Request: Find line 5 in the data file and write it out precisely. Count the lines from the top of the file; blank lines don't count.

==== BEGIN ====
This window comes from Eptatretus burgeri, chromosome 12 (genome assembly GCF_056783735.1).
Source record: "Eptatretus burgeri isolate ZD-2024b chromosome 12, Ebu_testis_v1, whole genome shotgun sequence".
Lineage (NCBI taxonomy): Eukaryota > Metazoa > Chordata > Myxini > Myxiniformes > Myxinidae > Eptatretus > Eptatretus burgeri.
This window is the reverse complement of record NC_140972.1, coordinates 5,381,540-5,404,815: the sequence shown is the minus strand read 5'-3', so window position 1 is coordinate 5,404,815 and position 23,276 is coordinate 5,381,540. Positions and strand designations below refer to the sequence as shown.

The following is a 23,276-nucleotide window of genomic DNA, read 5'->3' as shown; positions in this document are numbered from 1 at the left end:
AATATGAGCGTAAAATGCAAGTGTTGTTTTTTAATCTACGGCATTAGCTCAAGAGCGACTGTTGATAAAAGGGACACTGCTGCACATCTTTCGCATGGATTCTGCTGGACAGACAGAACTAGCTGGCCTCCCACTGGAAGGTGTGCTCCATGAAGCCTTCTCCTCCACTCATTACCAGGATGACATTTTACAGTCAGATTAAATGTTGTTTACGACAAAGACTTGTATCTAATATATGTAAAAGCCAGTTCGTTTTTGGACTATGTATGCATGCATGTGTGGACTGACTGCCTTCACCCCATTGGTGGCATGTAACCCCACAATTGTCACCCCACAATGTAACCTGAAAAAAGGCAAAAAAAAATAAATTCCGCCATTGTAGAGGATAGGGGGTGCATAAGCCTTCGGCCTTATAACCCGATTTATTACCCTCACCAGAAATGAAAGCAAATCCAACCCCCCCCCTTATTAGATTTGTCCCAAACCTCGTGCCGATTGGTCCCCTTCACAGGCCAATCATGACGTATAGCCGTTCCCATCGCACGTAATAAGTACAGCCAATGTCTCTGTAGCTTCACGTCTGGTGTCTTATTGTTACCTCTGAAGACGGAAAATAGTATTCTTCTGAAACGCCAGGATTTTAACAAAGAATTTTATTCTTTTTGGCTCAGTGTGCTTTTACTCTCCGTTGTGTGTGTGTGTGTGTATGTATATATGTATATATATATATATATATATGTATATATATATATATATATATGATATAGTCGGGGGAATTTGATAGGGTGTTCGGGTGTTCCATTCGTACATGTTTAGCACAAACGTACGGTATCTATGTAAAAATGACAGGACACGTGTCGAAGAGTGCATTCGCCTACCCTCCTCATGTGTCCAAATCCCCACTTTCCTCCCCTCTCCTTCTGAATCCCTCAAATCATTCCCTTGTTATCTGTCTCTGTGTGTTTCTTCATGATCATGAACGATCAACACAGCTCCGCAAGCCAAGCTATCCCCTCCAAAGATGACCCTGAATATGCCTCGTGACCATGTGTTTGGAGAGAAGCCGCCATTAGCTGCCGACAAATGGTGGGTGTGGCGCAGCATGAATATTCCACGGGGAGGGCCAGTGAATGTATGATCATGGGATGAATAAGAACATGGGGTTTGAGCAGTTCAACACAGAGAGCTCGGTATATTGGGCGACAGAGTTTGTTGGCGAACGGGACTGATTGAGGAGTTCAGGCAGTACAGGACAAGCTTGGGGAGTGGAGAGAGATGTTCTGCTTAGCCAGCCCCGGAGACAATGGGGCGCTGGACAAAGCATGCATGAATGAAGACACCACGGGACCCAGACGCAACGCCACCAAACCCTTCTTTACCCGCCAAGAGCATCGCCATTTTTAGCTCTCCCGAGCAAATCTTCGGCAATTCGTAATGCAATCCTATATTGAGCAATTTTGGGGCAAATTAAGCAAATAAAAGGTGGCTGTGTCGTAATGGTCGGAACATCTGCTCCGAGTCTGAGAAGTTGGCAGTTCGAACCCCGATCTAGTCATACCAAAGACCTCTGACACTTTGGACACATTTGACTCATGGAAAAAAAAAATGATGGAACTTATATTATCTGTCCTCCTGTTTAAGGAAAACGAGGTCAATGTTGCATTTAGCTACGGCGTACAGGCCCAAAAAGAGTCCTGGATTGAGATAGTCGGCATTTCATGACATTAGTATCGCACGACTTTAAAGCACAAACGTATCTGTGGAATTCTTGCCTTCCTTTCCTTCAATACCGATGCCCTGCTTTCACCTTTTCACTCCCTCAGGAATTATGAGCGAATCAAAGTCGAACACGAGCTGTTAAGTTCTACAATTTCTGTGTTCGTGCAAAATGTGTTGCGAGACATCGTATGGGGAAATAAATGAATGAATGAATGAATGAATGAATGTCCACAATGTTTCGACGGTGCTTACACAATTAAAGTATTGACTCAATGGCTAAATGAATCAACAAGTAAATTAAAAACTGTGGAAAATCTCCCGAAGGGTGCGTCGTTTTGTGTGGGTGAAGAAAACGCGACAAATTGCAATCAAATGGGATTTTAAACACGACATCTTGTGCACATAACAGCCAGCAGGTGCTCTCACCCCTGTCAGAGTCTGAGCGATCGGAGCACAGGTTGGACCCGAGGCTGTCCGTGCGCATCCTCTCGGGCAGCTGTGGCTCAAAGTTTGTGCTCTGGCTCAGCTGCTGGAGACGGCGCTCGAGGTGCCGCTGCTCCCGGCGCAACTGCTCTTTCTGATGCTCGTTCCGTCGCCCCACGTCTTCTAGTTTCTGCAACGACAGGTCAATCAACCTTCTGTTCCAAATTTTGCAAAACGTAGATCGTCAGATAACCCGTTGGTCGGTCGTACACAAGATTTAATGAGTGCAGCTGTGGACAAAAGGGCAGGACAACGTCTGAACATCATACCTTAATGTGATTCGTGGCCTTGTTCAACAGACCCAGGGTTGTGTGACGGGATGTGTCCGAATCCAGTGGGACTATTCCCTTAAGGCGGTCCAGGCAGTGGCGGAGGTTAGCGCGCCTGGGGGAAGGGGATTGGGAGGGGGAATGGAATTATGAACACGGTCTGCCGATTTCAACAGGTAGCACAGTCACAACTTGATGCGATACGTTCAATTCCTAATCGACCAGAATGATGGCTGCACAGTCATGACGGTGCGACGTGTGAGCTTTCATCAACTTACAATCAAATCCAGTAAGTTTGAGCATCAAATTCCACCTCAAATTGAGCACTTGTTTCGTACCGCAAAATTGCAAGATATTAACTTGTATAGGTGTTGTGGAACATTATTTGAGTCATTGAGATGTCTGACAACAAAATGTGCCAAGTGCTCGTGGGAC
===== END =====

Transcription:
The following is a 23,276-nucleotide window of genomic DNA, read 5'->3' as shown; positions in this document are numbered from 1 at the left end: